WASHINGTON — The standoff over the government shutdown continues to damage the public’s opinion of congressional Republicans, two new surveys indicate, a finding likely to deepen concern among GOP leaders about the impact the stalemate is having on their party.
A third newly released survey shows that overall approval of Congress has fallen to nearly a record low.
Disapproval of the way congressional Republicans are “handling negotiations over the federal budget” has jumped to 70 percent, a new Washington Post-ABC News poll shows. The poll, taken Wednesday through Sunday, found 24 percent approving of the congressional GOP.
The ratings have worsened significantly over the past week. A Post-ABC poll taken just before the shutdown began showed 63 percent of Americans disapproving of the GOP position.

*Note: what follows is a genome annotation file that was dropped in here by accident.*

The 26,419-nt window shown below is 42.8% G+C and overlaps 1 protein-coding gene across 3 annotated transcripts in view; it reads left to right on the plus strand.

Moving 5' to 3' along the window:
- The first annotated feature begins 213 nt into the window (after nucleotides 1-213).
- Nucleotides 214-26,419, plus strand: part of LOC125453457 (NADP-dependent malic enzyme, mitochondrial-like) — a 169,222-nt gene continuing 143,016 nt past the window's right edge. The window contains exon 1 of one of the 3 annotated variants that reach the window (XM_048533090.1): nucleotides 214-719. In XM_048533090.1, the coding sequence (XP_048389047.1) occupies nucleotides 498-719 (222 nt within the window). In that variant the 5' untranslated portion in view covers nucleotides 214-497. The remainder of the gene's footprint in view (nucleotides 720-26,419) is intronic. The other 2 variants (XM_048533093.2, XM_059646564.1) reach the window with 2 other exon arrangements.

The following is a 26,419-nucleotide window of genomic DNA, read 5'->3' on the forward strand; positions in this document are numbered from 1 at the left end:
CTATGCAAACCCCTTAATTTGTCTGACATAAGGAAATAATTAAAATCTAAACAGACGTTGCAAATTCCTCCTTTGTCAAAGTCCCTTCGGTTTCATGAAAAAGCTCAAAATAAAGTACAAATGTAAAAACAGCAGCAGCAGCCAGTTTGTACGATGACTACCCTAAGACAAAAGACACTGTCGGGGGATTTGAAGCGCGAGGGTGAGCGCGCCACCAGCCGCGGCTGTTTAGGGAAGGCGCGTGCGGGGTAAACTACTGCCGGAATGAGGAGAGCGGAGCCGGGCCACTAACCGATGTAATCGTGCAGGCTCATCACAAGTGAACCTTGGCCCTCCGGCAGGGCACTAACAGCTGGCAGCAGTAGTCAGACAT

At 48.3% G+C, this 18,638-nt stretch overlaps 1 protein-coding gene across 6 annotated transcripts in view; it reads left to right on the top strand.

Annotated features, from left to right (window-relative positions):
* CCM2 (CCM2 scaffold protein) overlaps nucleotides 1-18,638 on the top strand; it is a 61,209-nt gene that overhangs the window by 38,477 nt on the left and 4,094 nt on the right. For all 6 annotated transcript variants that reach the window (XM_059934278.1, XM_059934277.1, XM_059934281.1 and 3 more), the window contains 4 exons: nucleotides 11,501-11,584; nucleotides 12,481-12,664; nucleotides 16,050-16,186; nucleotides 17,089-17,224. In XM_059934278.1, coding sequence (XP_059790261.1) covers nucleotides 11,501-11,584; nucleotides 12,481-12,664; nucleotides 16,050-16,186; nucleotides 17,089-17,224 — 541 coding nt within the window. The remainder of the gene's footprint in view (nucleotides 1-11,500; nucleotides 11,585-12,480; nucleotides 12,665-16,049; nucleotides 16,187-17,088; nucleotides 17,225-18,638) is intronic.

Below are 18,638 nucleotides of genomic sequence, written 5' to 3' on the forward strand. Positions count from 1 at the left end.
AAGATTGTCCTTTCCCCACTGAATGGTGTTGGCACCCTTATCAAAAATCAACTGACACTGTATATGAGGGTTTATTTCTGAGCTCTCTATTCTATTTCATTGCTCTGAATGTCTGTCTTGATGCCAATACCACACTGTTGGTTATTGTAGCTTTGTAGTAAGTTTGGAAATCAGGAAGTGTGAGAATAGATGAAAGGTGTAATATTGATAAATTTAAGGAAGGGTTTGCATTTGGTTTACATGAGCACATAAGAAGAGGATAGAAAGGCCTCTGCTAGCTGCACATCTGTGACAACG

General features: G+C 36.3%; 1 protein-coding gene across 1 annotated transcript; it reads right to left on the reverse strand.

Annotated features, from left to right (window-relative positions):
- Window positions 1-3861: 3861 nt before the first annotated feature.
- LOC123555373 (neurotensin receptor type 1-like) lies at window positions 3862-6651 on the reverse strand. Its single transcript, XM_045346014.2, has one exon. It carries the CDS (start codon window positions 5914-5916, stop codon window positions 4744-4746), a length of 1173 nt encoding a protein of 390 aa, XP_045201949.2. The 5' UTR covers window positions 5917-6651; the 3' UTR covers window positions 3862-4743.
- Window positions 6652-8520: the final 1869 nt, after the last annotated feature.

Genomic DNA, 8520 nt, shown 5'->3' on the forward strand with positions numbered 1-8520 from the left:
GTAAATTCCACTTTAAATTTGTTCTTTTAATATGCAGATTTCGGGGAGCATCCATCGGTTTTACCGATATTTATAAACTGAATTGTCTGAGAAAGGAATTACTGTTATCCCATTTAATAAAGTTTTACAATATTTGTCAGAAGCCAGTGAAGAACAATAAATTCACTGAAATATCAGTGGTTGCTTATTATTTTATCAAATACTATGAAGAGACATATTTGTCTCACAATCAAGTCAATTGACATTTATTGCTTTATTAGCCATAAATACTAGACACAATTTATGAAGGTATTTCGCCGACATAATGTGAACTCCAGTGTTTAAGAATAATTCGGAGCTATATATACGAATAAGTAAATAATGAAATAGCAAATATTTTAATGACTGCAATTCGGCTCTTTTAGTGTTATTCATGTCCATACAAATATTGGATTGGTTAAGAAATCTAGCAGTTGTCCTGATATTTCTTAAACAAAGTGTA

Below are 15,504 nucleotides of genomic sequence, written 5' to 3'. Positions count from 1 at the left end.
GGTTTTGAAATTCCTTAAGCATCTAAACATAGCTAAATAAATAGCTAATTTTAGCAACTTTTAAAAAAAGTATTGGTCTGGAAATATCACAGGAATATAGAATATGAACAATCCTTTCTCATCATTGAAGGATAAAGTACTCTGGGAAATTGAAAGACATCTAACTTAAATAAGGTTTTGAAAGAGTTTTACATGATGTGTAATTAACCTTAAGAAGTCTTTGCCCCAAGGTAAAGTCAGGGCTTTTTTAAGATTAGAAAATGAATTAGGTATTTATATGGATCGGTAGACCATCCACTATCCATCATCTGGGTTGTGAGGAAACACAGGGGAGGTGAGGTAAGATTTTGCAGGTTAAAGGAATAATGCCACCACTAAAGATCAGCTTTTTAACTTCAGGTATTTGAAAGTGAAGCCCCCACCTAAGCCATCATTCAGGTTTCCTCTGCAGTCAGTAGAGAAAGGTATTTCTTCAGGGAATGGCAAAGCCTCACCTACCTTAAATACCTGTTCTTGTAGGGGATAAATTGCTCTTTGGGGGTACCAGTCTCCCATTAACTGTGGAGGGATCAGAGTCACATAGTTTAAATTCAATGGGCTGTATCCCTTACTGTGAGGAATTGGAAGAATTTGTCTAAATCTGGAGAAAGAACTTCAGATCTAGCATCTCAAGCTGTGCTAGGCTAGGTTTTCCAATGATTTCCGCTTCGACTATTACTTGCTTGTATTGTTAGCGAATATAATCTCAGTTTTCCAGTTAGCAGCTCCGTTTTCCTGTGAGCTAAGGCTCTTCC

The reverse is true for President Barack Obama. While approval of his handling of the budget negotiations remains tepid, it has improved since last week, the poll showed. In the most recent survey, Americans narrowly disapproved of Obama’s performance on the budget negotiations, 51 percent to 45 percent. That marked a small improvement from the previous week’s 50 percent to 41 percent.
Many senior Republican leaders warned before the standoff began that it would likely hurt their party with voters, and those concerns have only deepened since government agencies began to close last week. The latest polls likely will reinforce those worries.
But while the public as a whole may not like the stalemate in Washington, representatives on both sides are largely following the desires of their constituents, a Pew Research Center survey indicates.